With the path integral, you hit a snag rather rapidly though. Namely that the theory (defined with the lagrangian above) is nonrenormalizable. It becomes unpredictive and ambigous as you reach the most extreme scales. And thats sort of where everyone was at the beginning of the 1980s, and where all the modern efforts to quantize gravity really takes off (eg strings/lqg/twistor stuff etc).

    The above is the prerequisite to knowing whats really going on though, and how its modified is at the heart of every single modern picture out there.
  17. Jun 28, 2008 #16
    Can I please ask you the reference of some books or articles giving the derivation of the Schroedingers equation from these assumptions ? Thanks in advance for the help. The question is motivated by a personal investigation going from the Lorentz Einstein Law to an equation that could be analog to the Schroedinger's one.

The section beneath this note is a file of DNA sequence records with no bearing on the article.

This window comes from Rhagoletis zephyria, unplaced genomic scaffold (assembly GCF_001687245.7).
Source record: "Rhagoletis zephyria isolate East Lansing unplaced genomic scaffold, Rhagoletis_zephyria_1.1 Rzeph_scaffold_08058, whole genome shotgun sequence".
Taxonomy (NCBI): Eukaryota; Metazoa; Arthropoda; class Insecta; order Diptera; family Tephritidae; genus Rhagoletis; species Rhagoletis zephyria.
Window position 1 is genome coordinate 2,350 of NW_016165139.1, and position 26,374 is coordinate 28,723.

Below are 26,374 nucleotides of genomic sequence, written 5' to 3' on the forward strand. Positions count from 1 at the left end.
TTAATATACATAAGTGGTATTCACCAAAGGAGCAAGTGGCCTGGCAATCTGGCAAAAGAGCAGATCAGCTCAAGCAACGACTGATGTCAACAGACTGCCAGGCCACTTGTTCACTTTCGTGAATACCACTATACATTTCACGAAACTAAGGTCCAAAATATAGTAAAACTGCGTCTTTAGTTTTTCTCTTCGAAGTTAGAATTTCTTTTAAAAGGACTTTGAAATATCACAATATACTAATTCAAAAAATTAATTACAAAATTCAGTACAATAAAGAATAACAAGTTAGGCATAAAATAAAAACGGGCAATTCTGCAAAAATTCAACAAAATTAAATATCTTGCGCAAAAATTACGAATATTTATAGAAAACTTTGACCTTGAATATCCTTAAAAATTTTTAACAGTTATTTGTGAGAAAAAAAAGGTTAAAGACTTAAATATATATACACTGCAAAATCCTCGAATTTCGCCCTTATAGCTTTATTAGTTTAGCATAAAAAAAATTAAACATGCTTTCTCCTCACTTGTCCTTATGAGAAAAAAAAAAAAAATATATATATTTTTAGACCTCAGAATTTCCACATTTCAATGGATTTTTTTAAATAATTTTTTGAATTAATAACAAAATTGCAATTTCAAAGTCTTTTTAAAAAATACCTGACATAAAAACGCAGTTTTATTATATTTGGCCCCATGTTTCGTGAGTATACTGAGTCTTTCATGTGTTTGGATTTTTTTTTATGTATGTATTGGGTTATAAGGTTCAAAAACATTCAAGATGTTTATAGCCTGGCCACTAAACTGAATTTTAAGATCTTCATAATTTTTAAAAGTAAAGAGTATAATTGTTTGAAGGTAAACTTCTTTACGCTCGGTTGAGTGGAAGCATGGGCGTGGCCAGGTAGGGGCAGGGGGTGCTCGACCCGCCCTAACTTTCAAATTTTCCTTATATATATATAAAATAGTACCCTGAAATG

18. Jun 28, 2008 #17


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    You can 'derive' the schroedinger equation for instance from the path integral. I think Wiki does it:


    Theres probably many roundabout ways to do it, maybe from the Dirac equation as well. Its a little bit ackward logically, but these things are always self referential.
  19. Jun 28, 2008 #18
    I wish I knew a bit more about renormalization group theory. I have to wonder what test was done to specifically prove the renomalization group flow theory can ALWAYS be applied.